State v. Ipsen

Summarized by:

  • Court: Oregon Court of Appeals
  • Area(s) of Law: Criminal Law
  • Date Filed: 10-25-2017
  • Case #: A157082
  • Judge(s)/Court Below: Tookey, J. for the Court; DeVore, PJ; & Garrett, J.
  • Full Text Opinion

In determining whether an individual intended to abandon property, a court will weigh: (1) if defendant was separated from the property because of illegal police intrusion, State v. Bernabo, 224 Or App 379, 387 (2008); (2) if defendant left the property in a public area, id.; (3) if defendant intentionally hid the property, id. at 388; (4) if defendant left the property under circumstances where someone will likely inspect it upon discovery, State v. Belcher, 89 Or App 401, 404 (1988); (5) if defendant placed the property in plain view, State v. Brown, 348 Or 293, 300 (2010); and (6) if defendant gave up his right to "control the disposition of the property." id. at 304.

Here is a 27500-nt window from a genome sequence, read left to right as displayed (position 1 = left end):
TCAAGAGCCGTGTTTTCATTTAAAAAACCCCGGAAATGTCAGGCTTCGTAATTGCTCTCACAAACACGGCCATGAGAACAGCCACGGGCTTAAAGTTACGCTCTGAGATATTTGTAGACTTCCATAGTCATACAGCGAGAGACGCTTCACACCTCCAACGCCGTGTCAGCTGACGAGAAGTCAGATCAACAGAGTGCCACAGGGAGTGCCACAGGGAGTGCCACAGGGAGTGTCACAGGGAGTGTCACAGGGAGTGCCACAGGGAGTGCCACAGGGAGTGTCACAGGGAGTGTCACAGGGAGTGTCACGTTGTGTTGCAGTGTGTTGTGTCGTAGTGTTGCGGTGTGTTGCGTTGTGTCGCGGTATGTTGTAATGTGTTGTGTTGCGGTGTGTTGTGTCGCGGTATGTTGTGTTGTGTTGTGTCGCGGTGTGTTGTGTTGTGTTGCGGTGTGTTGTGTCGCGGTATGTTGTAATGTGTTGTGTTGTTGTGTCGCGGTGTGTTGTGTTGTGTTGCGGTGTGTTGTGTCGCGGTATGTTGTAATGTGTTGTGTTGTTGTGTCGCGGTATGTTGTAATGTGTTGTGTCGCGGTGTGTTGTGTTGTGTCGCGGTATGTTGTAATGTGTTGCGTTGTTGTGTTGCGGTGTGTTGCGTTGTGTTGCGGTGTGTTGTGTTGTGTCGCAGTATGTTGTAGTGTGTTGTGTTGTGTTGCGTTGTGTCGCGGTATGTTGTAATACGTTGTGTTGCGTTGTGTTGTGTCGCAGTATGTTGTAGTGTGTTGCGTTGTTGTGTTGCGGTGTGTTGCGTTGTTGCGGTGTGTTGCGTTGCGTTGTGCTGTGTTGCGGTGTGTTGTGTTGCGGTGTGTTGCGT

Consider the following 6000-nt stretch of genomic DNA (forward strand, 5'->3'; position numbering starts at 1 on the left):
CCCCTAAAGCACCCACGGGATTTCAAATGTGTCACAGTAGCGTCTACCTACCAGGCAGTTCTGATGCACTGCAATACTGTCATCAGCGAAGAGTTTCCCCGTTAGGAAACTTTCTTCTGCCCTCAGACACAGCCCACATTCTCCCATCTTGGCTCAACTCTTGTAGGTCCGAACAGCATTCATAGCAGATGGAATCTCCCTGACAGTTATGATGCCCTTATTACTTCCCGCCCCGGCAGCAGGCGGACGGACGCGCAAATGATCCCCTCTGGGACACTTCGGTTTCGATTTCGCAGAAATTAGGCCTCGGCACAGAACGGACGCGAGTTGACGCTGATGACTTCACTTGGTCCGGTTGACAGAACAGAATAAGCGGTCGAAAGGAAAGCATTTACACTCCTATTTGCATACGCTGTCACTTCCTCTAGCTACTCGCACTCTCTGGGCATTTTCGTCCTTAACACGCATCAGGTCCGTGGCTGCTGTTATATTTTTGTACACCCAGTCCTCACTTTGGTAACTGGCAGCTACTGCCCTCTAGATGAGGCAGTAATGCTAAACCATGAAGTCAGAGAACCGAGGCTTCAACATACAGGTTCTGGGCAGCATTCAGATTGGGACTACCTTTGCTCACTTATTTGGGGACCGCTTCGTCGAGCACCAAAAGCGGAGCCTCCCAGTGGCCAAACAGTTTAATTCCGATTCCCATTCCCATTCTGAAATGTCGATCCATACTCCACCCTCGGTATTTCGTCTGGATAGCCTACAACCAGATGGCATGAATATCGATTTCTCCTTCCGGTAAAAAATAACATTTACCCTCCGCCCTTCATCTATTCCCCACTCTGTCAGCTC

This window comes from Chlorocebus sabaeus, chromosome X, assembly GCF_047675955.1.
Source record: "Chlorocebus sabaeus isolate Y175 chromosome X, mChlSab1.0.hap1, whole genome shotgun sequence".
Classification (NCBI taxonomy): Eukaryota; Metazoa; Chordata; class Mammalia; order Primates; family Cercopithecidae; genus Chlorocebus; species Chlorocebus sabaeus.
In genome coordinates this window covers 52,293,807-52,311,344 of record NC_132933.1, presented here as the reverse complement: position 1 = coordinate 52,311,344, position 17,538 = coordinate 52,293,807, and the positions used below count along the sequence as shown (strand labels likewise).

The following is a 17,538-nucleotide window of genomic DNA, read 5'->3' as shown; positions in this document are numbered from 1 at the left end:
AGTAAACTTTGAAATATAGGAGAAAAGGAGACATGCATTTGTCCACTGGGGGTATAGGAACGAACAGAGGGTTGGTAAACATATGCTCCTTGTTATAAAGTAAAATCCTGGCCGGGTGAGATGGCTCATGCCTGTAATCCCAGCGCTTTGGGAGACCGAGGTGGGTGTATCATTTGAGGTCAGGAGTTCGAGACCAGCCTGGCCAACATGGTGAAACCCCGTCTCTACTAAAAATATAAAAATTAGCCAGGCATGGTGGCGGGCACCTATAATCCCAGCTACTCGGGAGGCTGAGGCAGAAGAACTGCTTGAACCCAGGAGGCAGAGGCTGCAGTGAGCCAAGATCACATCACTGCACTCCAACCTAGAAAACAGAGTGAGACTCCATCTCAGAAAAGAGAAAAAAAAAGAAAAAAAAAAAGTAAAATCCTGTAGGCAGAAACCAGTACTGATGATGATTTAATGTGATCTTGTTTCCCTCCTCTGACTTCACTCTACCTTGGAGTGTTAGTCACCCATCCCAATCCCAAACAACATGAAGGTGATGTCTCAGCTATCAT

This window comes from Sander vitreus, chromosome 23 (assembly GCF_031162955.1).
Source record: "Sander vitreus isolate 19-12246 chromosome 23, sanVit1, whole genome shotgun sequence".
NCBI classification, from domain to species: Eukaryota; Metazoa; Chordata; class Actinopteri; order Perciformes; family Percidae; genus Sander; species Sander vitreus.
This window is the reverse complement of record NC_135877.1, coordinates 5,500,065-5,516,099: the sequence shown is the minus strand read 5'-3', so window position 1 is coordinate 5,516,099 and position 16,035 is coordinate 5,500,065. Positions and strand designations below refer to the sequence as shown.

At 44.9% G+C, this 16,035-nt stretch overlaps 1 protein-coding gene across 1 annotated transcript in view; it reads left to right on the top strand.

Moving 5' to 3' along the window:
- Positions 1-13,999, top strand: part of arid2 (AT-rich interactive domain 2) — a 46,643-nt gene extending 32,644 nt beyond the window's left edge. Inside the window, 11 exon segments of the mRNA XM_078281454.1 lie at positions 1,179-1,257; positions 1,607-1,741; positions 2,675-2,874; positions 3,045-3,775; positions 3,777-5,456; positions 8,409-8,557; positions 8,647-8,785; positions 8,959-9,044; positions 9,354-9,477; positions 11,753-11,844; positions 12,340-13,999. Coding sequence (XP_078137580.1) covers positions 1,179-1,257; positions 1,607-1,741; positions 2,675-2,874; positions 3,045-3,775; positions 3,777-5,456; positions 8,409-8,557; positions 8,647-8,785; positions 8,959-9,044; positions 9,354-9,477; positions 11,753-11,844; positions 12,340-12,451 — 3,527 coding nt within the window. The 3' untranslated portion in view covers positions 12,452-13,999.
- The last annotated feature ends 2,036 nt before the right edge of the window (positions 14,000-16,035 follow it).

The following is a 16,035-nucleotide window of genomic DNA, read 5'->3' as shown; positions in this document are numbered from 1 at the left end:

Defendant appealed from a judgment of conviction for eight counts of second-degree invasion of personal privacy, in addition to two counts of attempted second-degree invasion of personal privacy. ORS 163.700. Defendant assigned error to the trial court's denial of his motion to suppress. On appeal, Defendant argued that the warrantless search was “not justified” since law enforcement had no subjective reason to assume that the device was abandoned, nor would it have been objectively reasonable for them to assume so. In response, State argued that leaving a device in an area open to the general public constituted abandonment, and therefore Defendant relinquished his constitutional right to privacy in the device. In determining whether an individual intended to abandon property, a court will weigh: (1) if defendant was separated from the property because of illegal police intrusion, State v. Bernabo, 224 Or App 379, 387 (2008); (2) if defendant left the property in a public area, id.; (3) if defendant intentionally hid the property, id. at 388; (4) if defendant left the property under circumstances where someone will likely inspect it upon discovery, State v. Belcher, 89 Or App 401, 404 (1988); (5) if defendant placed the property in plain view, State v. Brown, 348 Or 293, 300 (2010); and (6) if defendant gave up his right to "control the disposition of the property." id. at 304. The Court of Appeals determined that Defendant's voluntary act of placing the device and leaving it, albeit temporarily, in an area where it was likely to be found, resulted in the loss of his "reasonable expectation of privacy in the device." Accordingly, the Court held that the trial court properly denied Defendant's motion to suppress. Affirmed.

 

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